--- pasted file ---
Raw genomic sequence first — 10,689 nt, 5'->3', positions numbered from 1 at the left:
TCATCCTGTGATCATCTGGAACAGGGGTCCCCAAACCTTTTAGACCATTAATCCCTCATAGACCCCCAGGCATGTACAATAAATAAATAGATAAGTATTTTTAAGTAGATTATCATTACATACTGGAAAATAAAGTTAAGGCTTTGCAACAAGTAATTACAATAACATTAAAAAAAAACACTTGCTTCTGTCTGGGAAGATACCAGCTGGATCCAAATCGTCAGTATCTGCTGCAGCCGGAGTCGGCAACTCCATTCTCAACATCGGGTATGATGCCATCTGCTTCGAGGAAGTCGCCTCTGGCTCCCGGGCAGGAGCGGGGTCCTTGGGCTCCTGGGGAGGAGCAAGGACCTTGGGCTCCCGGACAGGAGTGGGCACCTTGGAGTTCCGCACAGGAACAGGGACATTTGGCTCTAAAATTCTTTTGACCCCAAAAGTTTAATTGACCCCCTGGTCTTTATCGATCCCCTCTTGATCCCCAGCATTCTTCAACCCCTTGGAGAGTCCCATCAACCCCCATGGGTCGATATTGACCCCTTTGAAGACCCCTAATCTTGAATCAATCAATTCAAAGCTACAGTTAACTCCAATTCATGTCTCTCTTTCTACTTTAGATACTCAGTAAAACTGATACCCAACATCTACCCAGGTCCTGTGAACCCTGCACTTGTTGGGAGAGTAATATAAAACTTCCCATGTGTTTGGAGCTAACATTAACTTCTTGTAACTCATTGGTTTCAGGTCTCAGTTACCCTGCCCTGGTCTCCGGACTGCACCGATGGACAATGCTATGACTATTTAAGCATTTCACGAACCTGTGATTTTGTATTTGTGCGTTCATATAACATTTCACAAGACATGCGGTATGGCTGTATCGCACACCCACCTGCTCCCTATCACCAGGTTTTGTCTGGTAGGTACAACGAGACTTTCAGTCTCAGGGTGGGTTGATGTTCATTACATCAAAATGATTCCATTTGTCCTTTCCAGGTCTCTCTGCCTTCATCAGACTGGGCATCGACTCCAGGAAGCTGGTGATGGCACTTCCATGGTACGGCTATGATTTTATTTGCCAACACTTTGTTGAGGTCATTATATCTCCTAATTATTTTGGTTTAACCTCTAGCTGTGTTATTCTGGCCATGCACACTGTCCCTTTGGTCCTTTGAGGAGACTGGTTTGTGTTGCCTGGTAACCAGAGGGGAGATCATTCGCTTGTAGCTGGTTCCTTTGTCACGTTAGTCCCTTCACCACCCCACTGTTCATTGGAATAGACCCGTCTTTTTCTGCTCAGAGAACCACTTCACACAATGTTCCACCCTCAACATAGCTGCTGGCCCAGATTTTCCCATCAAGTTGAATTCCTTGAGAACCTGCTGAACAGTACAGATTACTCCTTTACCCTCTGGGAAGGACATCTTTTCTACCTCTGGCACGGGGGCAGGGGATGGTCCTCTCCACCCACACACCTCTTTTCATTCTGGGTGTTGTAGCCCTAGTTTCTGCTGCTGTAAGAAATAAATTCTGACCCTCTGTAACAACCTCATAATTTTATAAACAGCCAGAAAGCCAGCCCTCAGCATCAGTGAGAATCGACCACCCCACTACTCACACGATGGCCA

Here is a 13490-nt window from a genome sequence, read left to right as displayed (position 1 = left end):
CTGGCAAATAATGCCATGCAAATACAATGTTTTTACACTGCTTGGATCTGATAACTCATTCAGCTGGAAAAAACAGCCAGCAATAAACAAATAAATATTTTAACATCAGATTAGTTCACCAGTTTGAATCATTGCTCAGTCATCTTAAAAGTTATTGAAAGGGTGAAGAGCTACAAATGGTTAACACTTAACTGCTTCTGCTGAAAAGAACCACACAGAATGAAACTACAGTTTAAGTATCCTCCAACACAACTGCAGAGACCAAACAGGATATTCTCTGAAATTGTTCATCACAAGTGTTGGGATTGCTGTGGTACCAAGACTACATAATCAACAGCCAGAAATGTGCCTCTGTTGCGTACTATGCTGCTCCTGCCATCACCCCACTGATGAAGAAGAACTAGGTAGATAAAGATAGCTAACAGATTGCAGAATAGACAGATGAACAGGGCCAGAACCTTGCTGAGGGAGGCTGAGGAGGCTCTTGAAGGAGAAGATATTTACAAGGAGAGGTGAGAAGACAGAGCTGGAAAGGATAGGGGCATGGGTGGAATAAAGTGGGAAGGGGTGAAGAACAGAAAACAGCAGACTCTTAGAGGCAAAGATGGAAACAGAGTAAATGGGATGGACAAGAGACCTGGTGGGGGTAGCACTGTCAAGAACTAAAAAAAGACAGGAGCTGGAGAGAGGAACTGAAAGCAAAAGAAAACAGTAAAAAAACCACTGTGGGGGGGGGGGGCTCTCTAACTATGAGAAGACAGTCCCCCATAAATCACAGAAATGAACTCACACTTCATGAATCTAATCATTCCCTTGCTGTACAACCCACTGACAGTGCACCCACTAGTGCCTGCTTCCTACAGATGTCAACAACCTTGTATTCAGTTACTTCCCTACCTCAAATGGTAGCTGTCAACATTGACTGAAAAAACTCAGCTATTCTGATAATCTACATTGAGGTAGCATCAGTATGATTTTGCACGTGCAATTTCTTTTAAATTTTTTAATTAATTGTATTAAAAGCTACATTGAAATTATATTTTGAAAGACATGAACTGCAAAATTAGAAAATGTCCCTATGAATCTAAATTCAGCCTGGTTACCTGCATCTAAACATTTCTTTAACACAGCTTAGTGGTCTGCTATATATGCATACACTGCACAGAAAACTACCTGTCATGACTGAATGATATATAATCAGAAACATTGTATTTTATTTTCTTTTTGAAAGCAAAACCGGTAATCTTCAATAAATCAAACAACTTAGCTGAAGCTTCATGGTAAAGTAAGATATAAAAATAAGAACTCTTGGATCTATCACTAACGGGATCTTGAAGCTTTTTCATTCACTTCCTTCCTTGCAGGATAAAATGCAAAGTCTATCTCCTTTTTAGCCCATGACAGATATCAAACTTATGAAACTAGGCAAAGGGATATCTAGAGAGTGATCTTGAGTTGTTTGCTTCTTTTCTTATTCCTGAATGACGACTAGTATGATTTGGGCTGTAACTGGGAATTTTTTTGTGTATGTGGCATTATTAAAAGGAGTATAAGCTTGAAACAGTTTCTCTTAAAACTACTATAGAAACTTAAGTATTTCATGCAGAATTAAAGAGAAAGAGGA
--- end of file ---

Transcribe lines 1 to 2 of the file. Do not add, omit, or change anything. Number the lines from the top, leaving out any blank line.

Raw genomic sequence first — 10,689 nt, 5'->3', positions numbered from 1 at the left:
TCATCCTGTGATCATCTGGAACAGGGGTCCCCAAACCTTTTAGACCATTAATCCCTCATAGACCCCCAGGCATGTACAATAAATAAATAGATAAGTATTTTTAAGTAGATTATCATTACATACTGGAAAATAAAGTTAAGGCTTTGCAACAAGTAATTACAATAACATTAAAAAAAAACACTTGCTTCTGTCTGGGAAGATACCAGCTGGATCCAAATCGTCAGTATCTGCTGCAGCCGGAGTCGGCAACTCCATTCTCAACATCGGGTATGATGCCATCTGCTTCGAGGAAGTCGCCTCTGGCTCCCGGGCAGGAGCGGGGTCCTTGGGCTCCTGGGGAGGAGCAAGGACCTTGGGCTCCCGGACAGGAGTGGGCACCTTGGAGTTCCGCACAGGAACAGGGACATTTGGCTCTAAAATTCTTTTGACCCCAAAAGTTTAATTGACCCCCTGGTCTTTATCGATCCCCTCTTGATCCCCAGCATTCTTCAACCCCTTGGAGAGTCCCATCAACCCCCATGGGTCGATATTGACCCCTTTGAAGACCCCTAATCTTGAATCAATCAATTCAAAGCTACAGTTAACTCCAATTCATGTCTCTCTTTCTACTTTAGATACTCAGTAAAACTGATACCCAACATCTACCCAGGTCCTGTGAACCCTGCACTTGTTGGGAGAGTAATATAAAACTTCCCATGTGTTTGGAGCTAACATTAACTTCTTGTAACTCATTGGTTTCAGGTCTCAGTTACCCTGCCCTGGTCTCCGGACTGCACCGATGGACAATGCTATGACTATTTAAGCATTTCACGAACCTGTGATTTTGTATTTGTGCGTTCATATAACATTTCACAAGACATGCGGTATGGCTGTATCGCACACCCACCTGCTCCCTATCACCAGGTTTTGTCTGGTAGGTACAACGAGACTTTCAGTCTCAGGGTGGGTTGATGTTCATTACATCAAAATGATTCCATTTGTCCTTTCCAGGTCTCTCTGCCTTCATCAGACTGGGCATCGACTCCAGGAAGCTGGTGATGGCACTTCCATGGTACGGCTATGATTTTATTTGCCAACACTTTGTTGAGGTCATTATATCTCCTAATTATTTTGGTTTAACCTCTAGCTGTGTTATTCTGGCCATGCACACTGTCCCTTTGGTCCTTTGAGGAGACTGGTTTGTGTTGCCTGGTAACCAGAGGGGAGATCATTCGCTTGTAGCTGGTTCCTTTGTCACGTTAGTCCCTTCACCACCCCACTGTTCATTGGAATAGACCCGTCTTTTTCTGCTCAGAGAACCACTTCACACAATGTTCCACCCTCAACATAGCTGCTGGCCCAGATTTTCCCATCAAGTTGAATTCCTTGAGAACCTGCTGAACAGTACAGATTACTCCTTTACCCTCTGGGAAGGACATCTTTTCTACCTCTGGCACGGGGGCAGGGGATGGTCCTCTCCACCCACACACCTCTTTTCATTCTGGGTGTTGTAGCCCTAGTTTCTGCTGCTGTAAGAAATAAATTCTGACCCTCTGTAACAACCTCATAATTTTATAAACAGCCAGAAAGCCAGCCCTCAGCATCAGTGAGAATCGACCACCCCACTACTCACACGATGGCCA